The Sunday Sermonette – Miserable Comforters.

     You remember poor, old Job, don’t you? There he was in the lap of luxury. Rich. Comfortable. His family large and successful. He was healthy, and life was good. He was righteous and faithful to God, too. He was truly blessed! Then, suddenly, his life took a turn, and Job lost it all. When all of his blessings were stripped away, he wrestled with the conflict of suffering while still believing in a just God. He prayed to God and humbly asked why.

     Because of his suffering, he turned to his dearest friends for comfort and advice. He knew they would have all the right answers. Instead, they condemned him for being the cause of his own suffering. They babbled on and on, sometimes mocking him, occasionally rude, oft times twisting his words. They told him that only evil people experience pain and suffering. Good, righteous people do not. In the end, he called them his “miserable comforters.”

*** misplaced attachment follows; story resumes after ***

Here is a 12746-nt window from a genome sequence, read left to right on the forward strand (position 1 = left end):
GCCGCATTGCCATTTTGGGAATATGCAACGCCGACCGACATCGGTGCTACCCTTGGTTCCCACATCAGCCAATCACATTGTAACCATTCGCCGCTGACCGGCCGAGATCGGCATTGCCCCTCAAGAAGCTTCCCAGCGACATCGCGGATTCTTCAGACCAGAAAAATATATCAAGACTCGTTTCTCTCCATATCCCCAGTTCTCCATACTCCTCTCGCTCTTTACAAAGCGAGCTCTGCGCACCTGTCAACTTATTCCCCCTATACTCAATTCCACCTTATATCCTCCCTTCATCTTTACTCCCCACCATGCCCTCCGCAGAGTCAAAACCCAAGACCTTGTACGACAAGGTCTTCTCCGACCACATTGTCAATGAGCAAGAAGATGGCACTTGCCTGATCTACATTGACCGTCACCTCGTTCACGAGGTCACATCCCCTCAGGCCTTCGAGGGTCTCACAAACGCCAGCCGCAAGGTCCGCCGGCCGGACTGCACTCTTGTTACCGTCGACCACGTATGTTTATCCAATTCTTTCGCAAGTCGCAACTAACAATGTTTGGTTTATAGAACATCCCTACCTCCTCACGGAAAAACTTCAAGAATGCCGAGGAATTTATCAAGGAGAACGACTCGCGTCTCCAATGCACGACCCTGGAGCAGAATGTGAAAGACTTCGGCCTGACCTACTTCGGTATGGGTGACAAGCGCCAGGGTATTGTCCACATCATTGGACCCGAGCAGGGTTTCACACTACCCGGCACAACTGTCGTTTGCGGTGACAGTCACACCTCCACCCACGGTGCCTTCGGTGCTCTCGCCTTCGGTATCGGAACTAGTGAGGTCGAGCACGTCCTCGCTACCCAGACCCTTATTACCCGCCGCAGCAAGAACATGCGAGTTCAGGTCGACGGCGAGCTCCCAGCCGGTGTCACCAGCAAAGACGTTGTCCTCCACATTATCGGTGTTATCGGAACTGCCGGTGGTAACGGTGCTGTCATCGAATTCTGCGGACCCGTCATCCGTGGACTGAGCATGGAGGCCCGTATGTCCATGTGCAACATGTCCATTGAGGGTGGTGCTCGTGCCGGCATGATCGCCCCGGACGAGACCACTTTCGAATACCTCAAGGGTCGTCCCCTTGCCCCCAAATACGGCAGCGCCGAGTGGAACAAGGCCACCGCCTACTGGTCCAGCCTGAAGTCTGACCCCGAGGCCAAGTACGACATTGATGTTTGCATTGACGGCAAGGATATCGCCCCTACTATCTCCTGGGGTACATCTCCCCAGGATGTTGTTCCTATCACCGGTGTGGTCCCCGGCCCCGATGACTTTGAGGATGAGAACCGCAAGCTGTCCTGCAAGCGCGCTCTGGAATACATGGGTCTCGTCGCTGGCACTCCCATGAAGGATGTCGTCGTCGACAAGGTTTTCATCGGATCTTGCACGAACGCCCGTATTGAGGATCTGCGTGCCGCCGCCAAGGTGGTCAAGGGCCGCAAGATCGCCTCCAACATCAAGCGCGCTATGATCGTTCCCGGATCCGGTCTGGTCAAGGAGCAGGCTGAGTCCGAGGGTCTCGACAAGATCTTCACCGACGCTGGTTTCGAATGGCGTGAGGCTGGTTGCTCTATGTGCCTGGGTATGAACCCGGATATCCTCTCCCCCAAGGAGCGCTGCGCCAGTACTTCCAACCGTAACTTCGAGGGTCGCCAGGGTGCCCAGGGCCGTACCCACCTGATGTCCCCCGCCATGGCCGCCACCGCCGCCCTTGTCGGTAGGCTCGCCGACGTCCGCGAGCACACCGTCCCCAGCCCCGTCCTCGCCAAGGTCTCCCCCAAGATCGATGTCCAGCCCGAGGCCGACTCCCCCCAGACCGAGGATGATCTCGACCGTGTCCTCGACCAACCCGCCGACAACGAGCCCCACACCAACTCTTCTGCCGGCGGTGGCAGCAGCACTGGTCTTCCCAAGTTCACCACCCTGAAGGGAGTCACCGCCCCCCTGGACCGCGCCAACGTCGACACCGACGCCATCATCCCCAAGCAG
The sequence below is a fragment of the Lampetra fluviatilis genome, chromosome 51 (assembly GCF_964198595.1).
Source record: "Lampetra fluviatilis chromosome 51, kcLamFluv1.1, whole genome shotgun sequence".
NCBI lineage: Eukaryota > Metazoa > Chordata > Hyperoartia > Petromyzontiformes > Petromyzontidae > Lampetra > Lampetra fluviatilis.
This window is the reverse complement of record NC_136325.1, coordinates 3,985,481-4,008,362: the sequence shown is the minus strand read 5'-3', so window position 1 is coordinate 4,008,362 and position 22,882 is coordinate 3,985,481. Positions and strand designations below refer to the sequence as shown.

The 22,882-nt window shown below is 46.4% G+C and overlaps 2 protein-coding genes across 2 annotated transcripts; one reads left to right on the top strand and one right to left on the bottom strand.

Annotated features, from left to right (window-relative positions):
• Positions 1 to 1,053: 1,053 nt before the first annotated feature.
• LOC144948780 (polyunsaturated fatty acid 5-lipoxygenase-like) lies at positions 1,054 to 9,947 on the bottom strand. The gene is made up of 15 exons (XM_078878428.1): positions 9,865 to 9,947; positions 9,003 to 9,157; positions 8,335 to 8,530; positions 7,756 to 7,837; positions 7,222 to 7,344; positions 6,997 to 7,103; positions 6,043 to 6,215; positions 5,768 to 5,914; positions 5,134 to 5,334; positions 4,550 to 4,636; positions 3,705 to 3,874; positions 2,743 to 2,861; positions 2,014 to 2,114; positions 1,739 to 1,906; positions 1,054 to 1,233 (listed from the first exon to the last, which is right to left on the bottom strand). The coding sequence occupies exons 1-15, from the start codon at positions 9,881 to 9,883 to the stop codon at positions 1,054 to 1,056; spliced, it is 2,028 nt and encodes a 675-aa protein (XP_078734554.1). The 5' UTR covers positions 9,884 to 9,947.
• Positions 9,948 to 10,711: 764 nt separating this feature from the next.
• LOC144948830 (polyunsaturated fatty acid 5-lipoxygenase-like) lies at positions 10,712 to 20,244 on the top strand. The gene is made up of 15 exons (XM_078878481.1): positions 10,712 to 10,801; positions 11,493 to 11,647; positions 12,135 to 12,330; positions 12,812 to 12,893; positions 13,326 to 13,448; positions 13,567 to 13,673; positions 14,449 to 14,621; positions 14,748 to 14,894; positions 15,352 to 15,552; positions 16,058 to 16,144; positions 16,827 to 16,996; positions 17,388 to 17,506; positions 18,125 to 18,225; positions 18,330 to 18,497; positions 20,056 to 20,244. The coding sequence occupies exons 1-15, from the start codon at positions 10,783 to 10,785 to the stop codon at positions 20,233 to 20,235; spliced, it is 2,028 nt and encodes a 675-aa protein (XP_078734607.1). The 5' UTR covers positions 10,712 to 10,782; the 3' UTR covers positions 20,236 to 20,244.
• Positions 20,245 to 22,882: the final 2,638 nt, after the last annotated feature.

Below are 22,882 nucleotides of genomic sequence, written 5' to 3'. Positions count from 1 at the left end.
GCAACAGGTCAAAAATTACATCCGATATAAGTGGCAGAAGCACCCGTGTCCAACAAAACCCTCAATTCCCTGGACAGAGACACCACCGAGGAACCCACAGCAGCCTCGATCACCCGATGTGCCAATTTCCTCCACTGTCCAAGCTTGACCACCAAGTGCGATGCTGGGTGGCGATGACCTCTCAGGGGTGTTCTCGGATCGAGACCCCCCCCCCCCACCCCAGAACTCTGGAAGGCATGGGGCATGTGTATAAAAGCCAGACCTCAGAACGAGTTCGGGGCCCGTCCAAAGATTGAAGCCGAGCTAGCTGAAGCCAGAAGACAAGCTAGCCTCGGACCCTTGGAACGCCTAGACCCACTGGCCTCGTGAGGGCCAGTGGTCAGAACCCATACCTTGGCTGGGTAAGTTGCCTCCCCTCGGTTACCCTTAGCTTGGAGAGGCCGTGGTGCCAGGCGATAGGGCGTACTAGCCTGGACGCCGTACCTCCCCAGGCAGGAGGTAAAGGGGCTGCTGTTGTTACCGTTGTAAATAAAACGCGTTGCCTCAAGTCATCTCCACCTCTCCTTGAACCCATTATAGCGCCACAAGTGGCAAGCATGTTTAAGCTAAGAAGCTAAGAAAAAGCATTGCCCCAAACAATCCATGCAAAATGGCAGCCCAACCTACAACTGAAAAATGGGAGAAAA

Job’s friends are good examples of the kind of friends we shouldn’t be. In times of personal suffering, be it physical or mental, we oftentimes need a shoulder to cry on, a bit of comfort in a crazy world. The Book of Job does, however, give many examples of how to be a better comforter to those in pain. Don’t talk just for the sake of talking. Listen more, talk less. Don’t lecture or moralize by giving pat answers. Don’t accuse or criticize. Put yourself in the other person’s place. Don’t forget the Golden Rule. Offer help, encouragement, and love.

     And remember: the best comforters are those who know something about personal suffering. Sometimes, our personal suffering shapes us for special service to others. One last thing about Job. He didn’t give up on God and God didn’t give up on him. In times of pain and suffering, don’t give up, don’t give in. Pray to God. Pray to Jesus. They’re never too busy to listen and love.

     Ponder this and go forth.